This interesting illustration was published in 1853, and depicts a KhoiKhoi man riding an ox. (The KhoiKhoi people were formerly referred to as Hottentots by the Dutch settlers in South Africa.) The KhoiKhoi were a cattle-herding people even before the arrival of European settlers. Oxen are castrated male cattle, usually chosen for their large size and strength, used for draft work or (less frequently) riding. They are slower and more sure-footed than horses.
From "A Narrative of a Visit to the Mauritius and South Africa," written by a traveling Christian missionary in 1844, comes this brief mention of ox-riding:
At the first large kraal we passed, there was a dance, at which many persons were assembled, among whom we could discern two boys painted white. Many people were on their way thither: some of them were riding on oxen, which they use in place of saddle-horses, guiding them with a bridle, fastened to a stick, passed through the cartilage of the nose." (page 276, link)
I wrote to Debbie and Basil Mills, who have been training oxen for riding and developing ox trails for purposes of historic re-enactment, tourism and education. Debbie offered this interesting description of ox riding:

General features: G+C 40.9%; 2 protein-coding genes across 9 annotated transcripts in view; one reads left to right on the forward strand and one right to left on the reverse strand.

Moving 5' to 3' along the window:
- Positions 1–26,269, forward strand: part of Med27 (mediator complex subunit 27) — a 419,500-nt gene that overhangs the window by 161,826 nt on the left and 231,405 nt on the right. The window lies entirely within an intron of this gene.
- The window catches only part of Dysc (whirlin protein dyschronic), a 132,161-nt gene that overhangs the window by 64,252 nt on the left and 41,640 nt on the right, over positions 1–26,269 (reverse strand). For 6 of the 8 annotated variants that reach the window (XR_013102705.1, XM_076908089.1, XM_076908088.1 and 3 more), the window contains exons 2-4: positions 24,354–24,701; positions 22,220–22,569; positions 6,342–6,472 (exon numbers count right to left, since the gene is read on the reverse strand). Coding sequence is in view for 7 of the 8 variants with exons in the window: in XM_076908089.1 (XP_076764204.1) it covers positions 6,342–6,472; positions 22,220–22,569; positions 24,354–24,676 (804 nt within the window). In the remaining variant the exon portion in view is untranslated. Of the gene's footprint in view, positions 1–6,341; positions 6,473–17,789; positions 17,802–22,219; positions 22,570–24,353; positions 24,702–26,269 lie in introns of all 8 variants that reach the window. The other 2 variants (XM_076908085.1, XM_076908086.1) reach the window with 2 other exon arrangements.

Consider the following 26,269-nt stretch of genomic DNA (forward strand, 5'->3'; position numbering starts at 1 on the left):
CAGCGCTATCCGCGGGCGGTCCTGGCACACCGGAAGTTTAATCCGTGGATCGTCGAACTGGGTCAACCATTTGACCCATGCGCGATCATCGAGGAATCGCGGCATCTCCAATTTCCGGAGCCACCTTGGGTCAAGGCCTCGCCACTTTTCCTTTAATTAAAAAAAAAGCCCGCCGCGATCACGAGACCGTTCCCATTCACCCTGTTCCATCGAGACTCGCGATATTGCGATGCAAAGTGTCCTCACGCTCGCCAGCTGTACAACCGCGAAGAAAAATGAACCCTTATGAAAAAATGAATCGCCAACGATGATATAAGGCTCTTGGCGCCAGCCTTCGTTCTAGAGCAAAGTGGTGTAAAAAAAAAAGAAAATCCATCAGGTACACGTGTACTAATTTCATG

Basically the indigenous Khoi-Khoi people of Southern Africa had used their oxen to transport their goods and as riding animals for generations before the arrival of the white man.
Zebra carry the horse sickness virus which even today wipes out large numbers of horses, mules and donkeys.
Horses were also a rich man's possession which had to be imported and the poor settler farmers had to make use of one animal for milk, meat, hides and transport. The harsh grazing conditions and the tick infestations in the area also take a heavy toll on the non-indigenous livestock.
Warlike tribes would ride their cattle into battle with fiery brands tied to their sharpened horns, and settlers would often strap their goods onto the horns of the oxen that they were riding (in one case on record, a batch of piglets in baskets) and travel the 20 or more kilometres into the nearest town to barter.
We have trained a number of local Nguni cattle for riding and find most of them to be amenable for wagon work, while a good riding ox needs to be carefully selected from the herd according to his temperament.
If you are traveling in South Africa and would like to see for yourself, the Mills' can be contacted via the info on this page. Thanks, Debbie!
Image: NYPL Digital Gallery